Brisbane, December 14, 2014 (Alochonaa): After 9/11 the U.S. government captured terrorists, ‘enemy combatants’ in Afghanistan and, occasionally, some innocent bystanders during its retaliatory War on Terror. Those captives were taken to ‘black sites’, places free from those pesky legal protections and domestic civil rights legislation, and some were subjected to torture during ‘enhanced interrogations’. Now, after years of delays, a U.S. Senate report is out detailing what actually happened in those torture sessions and the recriminations have begun.
There are many basic questions the public and the U.S. Senate have desperately sought answers to. Was torture effective in eliciting information? Did it save lives? Was it legal? Under whose authority was it conducted? These are questions which lawyers, senators, executive officials, human rights advocates, presidents and vice-presidents have already debated at length and this report will just be one more nail in the coffin of the most controversial Bush-era program. In fact, besides some specific details of which particular techniques were used on which detainees, the report will probably not surprise anyone who has actually taken an interest in the CIA torture program as it has gradually come to light over the past 10 years.
Predictably, the report does not appear to have ushered in even a basic consensus on the importance or legitimacy of the torture program among partisans and program participants. Former vice-president Dick Cheney immediately called the report ‘full of crap’ and another so-called architect of the program essentially called it part of a political ‘food fight’. On the other hand, most Democrats, a few Republicans and a large number of left-leaning human rights organizations are jumping on the report as proof of an out of control executive agency, and critics of the Bush administration are having a field day.
Of course, no one who thinks the CIA or executive branch has been overreaching in the War on Terror (including under Obama) needs this report to maintain the rage, nor will anyone who thinks the torture of terrorists is justified be persuaded otherwise by the report. Indeed, the very way the report is written is likely to prompt some very spirited defenses of the program. For instance, the report states that CIA torture elicited information from only 32 of 39 suspects and, therefore, was ineffective. Such a conclusion doesn’t sit well with people who are claiming it was the torture of one of those 32 which ultimately netted Bin Laden. At best, the new report’s Senate sponsorship will merely help to isolate defenders of the torture program and remind those thinking of instituting similar programs in the future that their deeds could come to light. The torture saga also provides us with a few lessons about America, international norms and the wider world.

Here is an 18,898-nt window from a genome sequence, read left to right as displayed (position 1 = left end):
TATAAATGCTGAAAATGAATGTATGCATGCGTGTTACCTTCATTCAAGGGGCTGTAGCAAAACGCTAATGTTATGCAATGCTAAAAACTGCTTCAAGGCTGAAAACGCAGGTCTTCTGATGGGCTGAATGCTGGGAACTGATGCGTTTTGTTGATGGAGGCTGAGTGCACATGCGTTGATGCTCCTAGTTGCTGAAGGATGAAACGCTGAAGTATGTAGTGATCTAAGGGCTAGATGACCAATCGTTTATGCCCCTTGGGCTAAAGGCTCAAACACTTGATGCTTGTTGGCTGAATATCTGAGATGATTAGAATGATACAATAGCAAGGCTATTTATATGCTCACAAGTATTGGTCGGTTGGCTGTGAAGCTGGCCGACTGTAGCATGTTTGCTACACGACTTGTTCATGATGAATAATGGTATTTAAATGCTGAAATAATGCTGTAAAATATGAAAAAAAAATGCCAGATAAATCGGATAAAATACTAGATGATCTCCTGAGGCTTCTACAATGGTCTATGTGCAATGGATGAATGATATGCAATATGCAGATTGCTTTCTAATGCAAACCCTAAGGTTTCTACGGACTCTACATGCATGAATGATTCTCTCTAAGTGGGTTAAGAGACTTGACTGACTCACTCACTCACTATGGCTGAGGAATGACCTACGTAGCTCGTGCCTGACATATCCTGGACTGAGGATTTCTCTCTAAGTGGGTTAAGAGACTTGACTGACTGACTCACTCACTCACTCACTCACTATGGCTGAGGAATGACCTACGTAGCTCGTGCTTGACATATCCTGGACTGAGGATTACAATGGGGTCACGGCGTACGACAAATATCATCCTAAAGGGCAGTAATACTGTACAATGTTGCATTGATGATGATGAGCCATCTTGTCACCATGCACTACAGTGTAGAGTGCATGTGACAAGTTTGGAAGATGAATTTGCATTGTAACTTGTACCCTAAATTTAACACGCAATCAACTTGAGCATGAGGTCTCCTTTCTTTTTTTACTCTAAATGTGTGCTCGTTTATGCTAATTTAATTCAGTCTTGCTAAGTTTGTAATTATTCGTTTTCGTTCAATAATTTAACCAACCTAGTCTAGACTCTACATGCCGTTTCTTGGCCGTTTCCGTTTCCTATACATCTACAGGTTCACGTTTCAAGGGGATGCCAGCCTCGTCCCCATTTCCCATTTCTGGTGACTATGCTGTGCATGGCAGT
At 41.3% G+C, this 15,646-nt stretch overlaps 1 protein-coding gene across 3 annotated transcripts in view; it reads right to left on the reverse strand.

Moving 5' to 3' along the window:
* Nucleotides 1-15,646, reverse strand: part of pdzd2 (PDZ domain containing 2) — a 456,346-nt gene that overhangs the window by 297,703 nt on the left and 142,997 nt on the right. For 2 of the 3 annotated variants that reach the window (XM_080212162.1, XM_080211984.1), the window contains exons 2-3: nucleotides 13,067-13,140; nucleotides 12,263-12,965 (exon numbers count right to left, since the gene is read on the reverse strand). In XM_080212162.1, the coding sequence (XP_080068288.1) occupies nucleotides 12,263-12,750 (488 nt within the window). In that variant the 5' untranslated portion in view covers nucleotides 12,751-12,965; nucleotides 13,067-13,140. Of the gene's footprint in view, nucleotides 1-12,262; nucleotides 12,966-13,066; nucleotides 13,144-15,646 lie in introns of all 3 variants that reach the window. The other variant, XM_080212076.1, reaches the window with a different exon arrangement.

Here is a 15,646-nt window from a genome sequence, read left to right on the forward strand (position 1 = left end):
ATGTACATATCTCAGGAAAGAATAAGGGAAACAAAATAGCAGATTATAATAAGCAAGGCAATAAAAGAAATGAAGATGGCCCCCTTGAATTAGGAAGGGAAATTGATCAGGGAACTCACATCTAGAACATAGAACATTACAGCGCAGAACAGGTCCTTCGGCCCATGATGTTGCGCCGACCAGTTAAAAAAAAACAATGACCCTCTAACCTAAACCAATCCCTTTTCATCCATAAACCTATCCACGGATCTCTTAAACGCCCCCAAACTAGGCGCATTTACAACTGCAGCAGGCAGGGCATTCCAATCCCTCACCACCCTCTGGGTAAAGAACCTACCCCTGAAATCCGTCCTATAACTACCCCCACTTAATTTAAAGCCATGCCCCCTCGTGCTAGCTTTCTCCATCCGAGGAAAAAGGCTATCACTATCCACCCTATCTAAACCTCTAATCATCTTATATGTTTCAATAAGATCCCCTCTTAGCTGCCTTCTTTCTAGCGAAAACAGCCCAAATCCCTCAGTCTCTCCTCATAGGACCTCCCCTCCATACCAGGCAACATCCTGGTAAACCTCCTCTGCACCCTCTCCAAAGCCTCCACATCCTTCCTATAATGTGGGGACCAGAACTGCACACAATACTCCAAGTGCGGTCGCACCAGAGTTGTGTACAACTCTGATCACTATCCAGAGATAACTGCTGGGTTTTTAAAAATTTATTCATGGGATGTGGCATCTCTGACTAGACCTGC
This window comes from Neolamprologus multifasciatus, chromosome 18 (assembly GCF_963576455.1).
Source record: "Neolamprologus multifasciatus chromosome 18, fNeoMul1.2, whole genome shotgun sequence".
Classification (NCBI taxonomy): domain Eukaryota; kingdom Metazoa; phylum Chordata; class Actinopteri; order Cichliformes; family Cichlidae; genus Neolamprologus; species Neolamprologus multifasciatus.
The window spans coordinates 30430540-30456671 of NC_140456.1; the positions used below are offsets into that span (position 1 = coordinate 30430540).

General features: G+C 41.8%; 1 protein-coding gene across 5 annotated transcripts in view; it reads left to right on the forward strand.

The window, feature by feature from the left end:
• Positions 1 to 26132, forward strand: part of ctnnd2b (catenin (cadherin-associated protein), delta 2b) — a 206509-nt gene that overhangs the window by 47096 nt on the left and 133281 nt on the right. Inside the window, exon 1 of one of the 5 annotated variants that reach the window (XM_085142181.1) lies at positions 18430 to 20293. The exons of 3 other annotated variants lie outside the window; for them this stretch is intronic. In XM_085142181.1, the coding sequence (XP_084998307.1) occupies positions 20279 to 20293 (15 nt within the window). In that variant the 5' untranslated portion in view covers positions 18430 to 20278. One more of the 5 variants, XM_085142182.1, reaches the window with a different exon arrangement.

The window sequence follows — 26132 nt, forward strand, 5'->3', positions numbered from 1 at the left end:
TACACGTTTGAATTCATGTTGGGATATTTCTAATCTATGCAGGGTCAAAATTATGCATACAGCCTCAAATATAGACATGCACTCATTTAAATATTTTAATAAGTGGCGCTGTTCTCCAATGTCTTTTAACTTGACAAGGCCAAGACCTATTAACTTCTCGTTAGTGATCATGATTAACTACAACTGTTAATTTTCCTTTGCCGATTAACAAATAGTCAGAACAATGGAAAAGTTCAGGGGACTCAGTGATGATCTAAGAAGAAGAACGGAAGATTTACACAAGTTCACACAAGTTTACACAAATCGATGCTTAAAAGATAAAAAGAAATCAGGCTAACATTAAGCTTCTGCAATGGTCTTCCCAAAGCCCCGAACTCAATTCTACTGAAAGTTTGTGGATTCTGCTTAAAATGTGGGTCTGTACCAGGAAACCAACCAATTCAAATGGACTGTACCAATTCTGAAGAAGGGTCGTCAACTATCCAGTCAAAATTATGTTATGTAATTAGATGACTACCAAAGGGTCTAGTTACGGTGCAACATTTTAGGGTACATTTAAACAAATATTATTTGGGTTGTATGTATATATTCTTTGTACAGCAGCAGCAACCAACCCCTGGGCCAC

Lesson 1 – Torture and International Norms
Lots of countries use torture because it works when used properly to gain a spurious confession (as done in many dictatorships for public consumption) or to elicit information about associates. It can also be used as part of a deterrent punishment, such as in a flogging or as part of an elaborate execution, such as stoning. Anyone who thinks torture doesn’t work is deluded as to why the intelligence operations of Stalin, the Nazis, Mao Zedong, the ancient Romans or Assyrians were so effective – they didn’t ask nicely. However, one of the obvious problems with torturing people for information is that you need to know who and what to ask. The detainee, for instance, might be an ignorant, illiterate Afghan peasant paid $5 dollars to deliver a few notes to members of the Taliban and torturing someone who knows nothing about their own employer will reveal nothing useful.